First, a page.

Utilizing tech and design innovations, as a truly viable route to slowing down raw material consumption.
by Dr Alexander Aina, Lead Data Scientist at Materra
In 2018, three innovation “trends” were touted to significantly change the textile industry¹:
- Digitization of products, manufacturing, design etc. through to the supply-chain itself,
- Sustainability and deconvoluted transparent supply chains required for true environmental, social & economic sustainability, resource efficiency and circularity (though we see the fashion industry’s favourite adjective has moved from “circular” to “regenerative”²),
- New business models of consumption based on sharing, awareness and accountability.
Design for sustainability and inclusion
We know these aren’t just trends, they are musts. While the digitization of many aspects of the industry and the supply chain may seem threatening this actually provides an opportunity to construct new infrastructure built on clarity that provides true transparency, conciseness and the ability to quantify impact — thereby allowing for a system that stakeholders can trust and not abuse.
Sustainable practices are a given at this point, not only environmentally and economically but also socially. The need for more sustainable growth ties in with the advancement of science and technology, and the progressive use of data and AI in fashion and agriculture.³⁻⁴ Today’s solution must be designed to be contextually relevant and mindful, addressing cultural and socio-economic differences and demands. For example, the nuisances, issues and demands of cotton farming in India are very different to those in China. There are similarities, however, there is no blanket solution to providing sustainable cotton in both regions (let alone the states within).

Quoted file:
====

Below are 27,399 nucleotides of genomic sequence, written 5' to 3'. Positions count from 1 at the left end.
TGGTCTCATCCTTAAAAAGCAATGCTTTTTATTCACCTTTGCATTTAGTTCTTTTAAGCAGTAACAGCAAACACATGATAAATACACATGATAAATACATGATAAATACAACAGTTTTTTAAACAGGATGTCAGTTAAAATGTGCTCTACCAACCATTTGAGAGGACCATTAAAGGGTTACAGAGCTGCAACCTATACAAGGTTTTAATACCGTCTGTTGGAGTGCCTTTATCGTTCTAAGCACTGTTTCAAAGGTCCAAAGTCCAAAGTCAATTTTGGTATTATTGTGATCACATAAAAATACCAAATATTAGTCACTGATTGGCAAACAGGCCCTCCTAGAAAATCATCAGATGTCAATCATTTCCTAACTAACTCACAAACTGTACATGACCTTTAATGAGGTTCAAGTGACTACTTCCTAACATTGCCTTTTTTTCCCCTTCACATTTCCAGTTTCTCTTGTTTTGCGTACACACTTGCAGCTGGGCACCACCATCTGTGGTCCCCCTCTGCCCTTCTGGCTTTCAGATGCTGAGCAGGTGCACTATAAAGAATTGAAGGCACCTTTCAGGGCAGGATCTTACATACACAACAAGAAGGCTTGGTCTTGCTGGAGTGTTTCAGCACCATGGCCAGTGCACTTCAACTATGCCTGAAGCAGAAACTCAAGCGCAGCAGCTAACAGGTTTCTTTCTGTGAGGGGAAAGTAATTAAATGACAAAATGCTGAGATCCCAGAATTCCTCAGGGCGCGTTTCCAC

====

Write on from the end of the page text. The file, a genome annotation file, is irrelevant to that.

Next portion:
This doesn’t mean it is not possible to develop transferable technology that is deployable globally, but instead these must be open to being fine-tuned and constructed under a framework that’s equal and inclusive from their inception. Novel technologies can be used to develop more sustainable farming innovations, educational tools and data infrastructures that better facilitate sustainable agricultural practices in major cotton growers like India just as much as in the most remote regions.
At Materra, we see an opportunity to work with the industry to make tangible progress in the right direction through the use of AI in a human-centred approach to redesign cotton farming and the fashion supply chain starting in the world’s largest cotton grower. We are currently engaging with issues within the cotton supply chain, and focusing on designing closed-loop farming systems for sustainable cotton production. However, what we aim to highlight is the ability to use data and AI to connect some of the forgotten voices (namely small farmers) across all raw material supply chains. We aim to empower them, providing data assurance, which enables radical supply-chain transparency, quantifies impact, and facilitates industry awareness and sustainable agriculture practices globally.
We expect that it is the mindful use of innovations that will facilitate the movement to new more sustainable business models that are inclusive and appropriately remunerate all stakeholders within a given supply chain. Moreover, by providing the consumer and brands with a data infrastructure built on clarity, we can begin to move towards slowing down raw material production. Through transparency and extensive design research, methodologies can be implemented that promote the more mindful consumption of higher quality, sustainable raw materials in a resource and economically efficient yet viable manner.
With regards to slowing down consumption there is currently a lot of work to be done across the supply chain. We don’t expect all of it to be done overnight nor do we expect to be the ones to do it all, however, we are always open to collaboration and we will continue to work hard to empower the right voices and facilitate the move to a net-positive fashion industry.
¹ Koszewska, M. (2018). Circular economy — Challenges for the textile and clothing industry. Autex Research Journal, 18(4), 337–347.
² Bauck, W. (2021), The new buzzword in fashion, Financial Times, https://www.ft.com/content/71b58bba-e95a-4e0e-85c0-c75717bdfdbc
³ Merryman, L., & Lu, S. (2020, December). Are Fashion Majors Ready for the Era of Data Science?–A Study on the Fashion and Apparel Curriculum in US Educational Institutions. In International Textile and Apparel Association Annual Conference Proceedings (Vol. 77, №1). Iowa State University Digital Press.
⁴ Priya, R., & Ramesh, D. (2020). ML based sustainable precision agriculture: A future generation perspective. Sustainable Computing: Informatics and Systems, 28, 100439.